Opinion #29 – 05/20/1966 (14-65)
appearance, conflict of interests, criminal practice, judges, partnership
Topic: Impropriety Between Counsel and Bench; Associate of Part-time Judge
Digest: Improper for an associate to appear before Justice of the Peace where other Justice of the Peace is partner in the associate’s law firm
Canon: Judicial Canons 13, 30
There are two Justices of the Peace in the Town of X in New York State. The senior member of the firm of Y & Z has been elected one of the two Justices of the Peace of this town. A lawyer employed by the firm of Y & Z asks as to the propriety of his practicing in the name of the firm before the other Justice of the Peace and also whether he can handle cases that he has procured himself and not as an employee of Y & Z before the other Justice of the Peace. He states that he realizes, of course, that he cannot practice before Mr. Y, who is the other Justice of the Peace.Is it proper for an associate of a law firm to appear for and represent clients in Justice’s Court when one of the two Justices is the senior member of the law firm by which he is employed?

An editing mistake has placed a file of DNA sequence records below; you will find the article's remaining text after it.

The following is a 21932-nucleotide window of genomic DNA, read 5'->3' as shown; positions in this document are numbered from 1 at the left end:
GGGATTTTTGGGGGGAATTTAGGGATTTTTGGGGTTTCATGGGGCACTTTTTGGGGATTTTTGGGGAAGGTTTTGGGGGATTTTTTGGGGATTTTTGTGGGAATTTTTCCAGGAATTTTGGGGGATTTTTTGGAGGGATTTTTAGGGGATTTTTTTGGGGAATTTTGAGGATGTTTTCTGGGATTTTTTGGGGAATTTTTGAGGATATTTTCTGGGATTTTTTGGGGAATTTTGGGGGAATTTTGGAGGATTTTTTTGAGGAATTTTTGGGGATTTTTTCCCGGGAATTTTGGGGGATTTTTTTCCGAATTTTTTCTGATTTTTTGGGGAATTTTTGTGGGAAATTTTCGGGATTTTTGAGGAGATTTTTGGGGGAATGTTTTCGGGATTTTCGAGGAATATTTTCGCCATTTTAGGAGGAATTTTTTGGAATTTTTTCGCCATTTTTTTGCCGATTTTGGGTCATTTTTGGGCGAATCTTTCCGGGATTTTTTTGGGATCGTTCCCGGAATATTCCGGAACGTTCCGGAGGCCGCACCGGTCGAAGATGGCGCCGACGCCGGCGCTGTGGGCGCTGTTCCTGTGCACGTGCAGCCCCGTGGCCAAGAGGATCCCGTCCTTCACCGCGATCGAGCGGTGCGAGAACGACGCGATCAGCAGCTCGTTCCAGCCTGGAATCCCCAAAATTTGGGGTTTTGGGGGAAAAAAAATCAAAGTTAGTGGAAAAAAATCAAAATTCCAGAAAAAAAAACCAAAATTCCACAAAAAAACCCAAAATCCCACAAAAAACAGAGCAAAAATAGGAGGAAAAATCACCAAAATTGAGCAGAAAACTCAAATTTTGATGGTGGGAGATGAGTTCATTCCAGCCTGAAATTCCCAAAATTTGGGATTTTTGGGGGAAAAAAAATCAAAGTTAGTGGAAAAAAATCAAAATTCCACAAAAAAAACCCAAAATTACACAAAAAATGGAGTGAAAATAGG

It would be ethically improper for an associate of a law firm to appear before a Justice of the Peace in a town where the other Justice of the Peace is a partner of the law firm with which the attorney is associated.Canon 31 of the canons of Judicial Ethics recognizes the “great delicacy” of the position of the part-time judge who is not forbidden from practicing law. This canon thus states that no part-time judge may properly practice in the court in which he is a judge, “even when presided over by another judge.” The same principle should apply to those who are associated in practice with a part-time judge.Section 471 of the New York Judiciary Law gives statutory force in this State to an important standard of general professional application. It provides, in pertinent part: “A law partner of, or a person connected in law business with a judge, shall not practice or act as an attorney or counsellor, in a court, of which the judge is, or is entitled to act as a member…” Although it was held in 1850 (Fox v. Jackson, 8 Barb. 355) that the analogous provisions of the Revised Statute applied only to courts of record, and thus not to Justices Court, we believe that as an ethical matter the same rule should apply to members of the Bar practicing in a Justice’s Court or any other court not of record.In enacting the legislation which is now incorporated in Section 471, the Legislature of this State recognized that it was potentially destructive of confidence in our judicial system to permit one associated in practice with a judge, either as a partner or employee, to practice before any court of which the judge was a member. Public confidence in our courts and in the administration of justice depends not only on the avoidance of actual impropriety, but equally on the avoidance of the appearance of possible impropriety. A disappointed litigant must not be permitted to wonder whether he might have lost, not on the apparent weaknesses of his case, but rather because his opponent was represented by a partner or office associate of the other member of the Justice’s Court in the same town. (Cf. Canon 13 of Canons of Judicial Ethics.)Where the associate of the Justice of the Peace is asked to represent a plaintiff in a prospective Justice’s Court civil action, the suit can still be brought in a Justice’s court in an adjoining town or city of the same county (Section 10, Justice Court Act). Where the prospective employment is to defend a matter, either civil or criminal, pending in Justice’s Court in the town in which the Justice, with whom the attorney is associated, holds court, the employment should be declined. It would be equally improper to accept such employment either in the name of the firm or individually.